P. STEWART: A complete cricketer who has the confidence and ability to do very well. A hard-hitting, fluent right-hand batsman reminiscent of Dexter with his imperious, thumping drives and pulls. A useful seam bowler who achieved considerable success through bowling to a consistent length and some intelligent tactical thinking. An excellent out-fielder whose returns to the wicket were forever outstanding.

Scorer: K. Louw.


1969

W. SKILLICORN (captain). An unfortunate ill­ness handicapped Skillicorn's developing to his full potential. His batting became careless and irresponsible, and far too frequently he lost his wicket through an indiscreet shot. Possessed of a powerful drive, he attempted to play an attacking game at all times, which was not always possible. His back-foot play in particular, and his defence in general was suspect. His fielding never attained the heights of 1967, although his catching and throwing were still of a high order. He improved a great deal as a captain who suffered because he lacked the talent under him to implement his attacking ideas. He set a good example at all times, and the final defeat of Hamilton after a rather miserable season must be largely attributed to Skillicorn.

A. McCALLUM (captain, 1969). Probably the most talented all-rounder in the side, he never lived up to our high expectations of him. After a most impressive season in 1967, he found that the strain of being one of the senior players upon whom the junior members relied to do consist­ently well was too much for him. His batting is full of fluent stroke play but he is inclined to chase the loose ball and attempt the hook too soon. He was perhaps unfortunate not to take more wickets. However, he must learn not to pause in the delivery stride and to vary the angle of delivery. As a fielder he was often too casual. He captained quite well but tended to be unimaginative with regard to bowling changes. I am sure that he now realises what is required of him, and that the hope placed in his very great natural ability will not be frustrated again next term.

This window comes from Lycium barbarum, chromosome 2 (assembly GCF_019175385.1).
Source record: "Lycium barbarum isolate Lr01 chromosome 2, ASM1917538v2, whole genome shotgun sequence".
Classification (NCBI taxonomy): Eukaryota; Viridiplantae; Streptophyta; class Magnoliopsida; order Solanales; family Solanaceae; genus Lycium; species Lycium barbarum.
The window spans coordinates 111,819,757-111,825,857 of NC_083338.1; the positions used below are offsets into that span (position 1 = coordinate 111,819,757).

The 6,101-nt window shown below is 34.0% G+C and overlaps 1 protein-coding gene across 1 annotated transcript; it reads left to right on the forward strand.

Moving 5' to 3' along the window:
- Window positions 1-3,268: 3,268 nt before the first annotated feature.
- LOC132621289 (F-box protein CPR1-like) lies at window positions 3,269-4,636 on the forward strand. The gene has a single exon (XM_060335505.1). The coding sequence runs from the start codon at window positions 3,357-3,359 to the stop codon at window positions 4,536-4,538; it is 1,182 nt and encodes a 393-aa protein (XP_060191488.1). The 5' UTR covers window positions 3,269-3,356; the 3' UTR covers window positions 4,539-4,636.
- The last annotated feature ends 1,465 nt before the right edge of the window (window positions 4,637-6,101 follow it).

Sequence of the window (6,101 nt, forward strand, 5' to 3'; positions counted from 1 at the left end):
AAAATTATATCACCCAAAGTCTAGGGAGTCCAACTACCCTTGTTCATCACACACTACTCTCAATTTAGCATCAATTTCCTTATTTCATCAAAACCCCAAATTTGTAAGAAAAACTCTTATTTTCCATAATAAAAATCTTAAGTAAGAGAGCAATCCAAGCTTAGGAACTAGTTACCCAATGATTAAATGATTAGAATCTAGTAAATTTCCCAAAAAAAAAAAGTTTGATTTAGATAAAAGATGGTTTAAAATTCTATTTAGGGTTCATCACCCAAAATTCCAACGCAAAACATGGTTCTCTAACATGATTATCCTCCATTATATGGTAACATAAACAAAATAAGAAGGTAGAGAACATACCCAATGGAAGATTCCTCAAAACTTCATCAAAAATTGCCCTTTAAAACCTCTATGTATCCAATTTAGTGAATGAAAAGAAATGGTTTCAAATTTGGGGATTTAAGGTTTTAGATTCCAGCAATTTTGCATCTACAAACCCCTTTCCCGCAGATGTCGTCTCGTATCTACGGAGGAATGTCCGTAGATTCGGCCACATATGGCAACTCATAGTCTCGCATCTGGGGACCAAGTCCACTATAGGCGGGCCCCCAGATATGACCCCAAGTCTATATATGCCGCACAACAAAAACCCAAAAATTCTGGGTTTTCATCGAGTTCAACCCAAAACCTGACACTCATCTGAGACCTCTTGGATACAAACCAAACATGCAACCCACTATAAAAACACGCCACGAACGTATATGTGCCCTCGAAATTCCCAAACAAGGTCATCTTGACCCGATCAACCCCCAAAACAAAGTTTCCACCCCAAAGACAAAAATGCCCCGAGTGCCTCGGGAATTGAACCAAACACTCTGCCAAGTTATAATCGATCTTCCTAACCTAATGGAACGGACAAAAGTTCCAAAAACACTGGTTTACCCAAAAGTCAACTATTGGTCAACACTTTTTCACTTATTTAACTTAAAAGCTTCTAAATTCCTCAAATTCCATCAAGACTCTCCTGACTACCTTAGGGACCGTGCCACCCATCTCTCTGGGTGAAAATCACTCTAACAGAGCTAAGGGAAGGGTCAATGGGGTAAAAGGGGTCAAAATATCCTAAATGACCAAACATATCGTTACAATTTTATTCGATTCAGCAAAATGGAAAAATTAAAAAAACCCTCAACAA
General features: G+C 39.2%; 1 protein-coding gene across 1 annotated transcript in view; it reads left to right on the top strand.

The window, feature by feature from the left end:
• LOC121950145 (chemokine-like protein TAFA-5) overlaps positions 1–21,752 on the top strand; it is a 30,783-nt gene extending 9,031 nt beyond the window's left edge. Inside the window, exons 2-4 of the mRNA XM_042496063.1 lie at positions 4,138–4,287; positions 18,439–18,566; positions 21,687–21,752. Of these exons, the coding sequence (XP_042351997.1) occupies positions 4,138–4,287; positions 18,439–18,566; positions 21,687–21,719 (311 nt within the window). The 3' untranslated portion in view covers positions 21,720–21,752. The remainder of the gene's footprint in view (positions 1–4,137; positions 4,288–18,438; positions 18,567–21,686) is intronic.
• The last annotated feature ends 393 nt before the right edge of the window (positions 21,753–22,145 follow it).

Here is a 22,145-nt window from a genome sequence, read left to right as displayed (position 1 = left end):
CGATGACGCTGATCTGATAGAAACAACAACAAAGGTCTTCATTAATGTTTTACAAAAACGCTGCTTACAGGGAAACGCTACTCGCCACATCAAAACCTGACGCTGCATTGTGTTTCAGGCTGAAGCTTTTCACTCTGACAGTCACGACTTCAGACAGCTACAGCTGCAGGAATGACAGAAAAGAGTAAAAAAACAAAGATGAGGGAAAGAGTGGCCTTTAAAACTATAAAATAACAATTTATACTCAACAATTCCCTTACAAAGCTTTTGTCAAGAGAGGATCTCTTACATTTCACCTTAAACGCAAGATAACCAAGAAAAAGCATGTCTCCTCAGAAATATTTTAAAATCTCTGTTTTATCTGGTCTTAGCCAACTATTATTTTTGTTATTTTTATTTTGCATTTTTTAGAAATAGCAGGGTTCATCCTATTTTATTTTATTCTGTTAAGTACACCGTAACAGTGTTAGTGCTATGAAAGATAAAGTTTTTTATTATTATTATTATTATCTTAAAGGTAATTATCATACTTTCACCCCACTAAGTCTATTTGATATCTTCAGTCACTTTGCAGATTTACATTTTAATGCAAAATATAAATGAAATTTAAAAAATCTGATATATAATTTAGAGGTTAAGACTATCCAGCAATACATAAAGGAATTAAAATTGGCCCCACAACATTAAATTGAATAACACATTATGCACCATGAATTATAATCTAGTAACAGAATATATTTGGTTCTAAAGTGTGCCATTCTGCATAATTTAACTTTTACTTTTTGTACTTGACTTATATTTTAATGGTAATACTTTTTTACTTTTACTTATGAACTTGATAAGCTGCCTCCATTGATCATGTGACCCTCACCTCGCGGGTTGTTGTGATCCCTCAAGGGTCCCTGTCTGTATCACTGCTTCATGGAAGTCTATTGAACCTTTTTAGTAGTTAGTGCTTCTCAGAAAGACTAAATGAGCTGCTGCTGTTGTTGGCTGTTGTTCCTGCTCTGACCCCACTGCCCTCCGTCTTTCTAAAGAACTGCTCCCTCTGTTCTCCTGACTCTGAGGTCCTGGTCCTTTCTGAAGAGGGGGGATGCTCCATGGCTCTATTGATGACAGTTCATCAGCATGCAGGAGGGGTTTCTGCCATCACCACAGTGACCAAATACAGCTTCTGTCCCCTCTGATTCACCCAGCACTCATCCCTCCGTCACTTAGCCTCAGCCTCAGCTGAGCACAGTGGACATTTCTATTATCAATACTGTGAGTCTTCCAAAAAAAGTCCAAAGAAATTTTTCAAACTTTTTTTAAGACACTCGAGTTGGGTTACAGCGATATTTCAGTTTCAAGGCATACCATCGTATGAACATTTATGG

J. LAPHAM (Colours, 1968). A determined batsman, he still lacked the confidence to turn defence into attack once he was settled. His hooking and cutting were of a high order, and his forward defensive stroke was the most efficient I have seen. Once he has added power to his shots, and convinced himself of his ability to dominate an attack, I am sure he will do well. His fielding was always of a high standard, and he developed into a naggingly consistent medium-paced seam bowler.

G. LOW (vice-captain, 1969). A conscientious and orthodox opening batsman who takes his time settling down. Unfurled by near disasters, he plays each delivery on merit. Must learn to dispatch loose deliveries with more power, and improve his running between the wickets. A fair fielder who must practise hard to develop his confidence in this department. He proved com­petent as a stand-in captain.

R. BULL. An aggressive opening batsman who takes the game seriously. A pacy seam bowler who gets a good kick off the wicket. An energetic and capable close-to-the-wicket fielder. He will be sorely missed next term as his sensible attitude has proved invaluable to the side when it is in difficulty.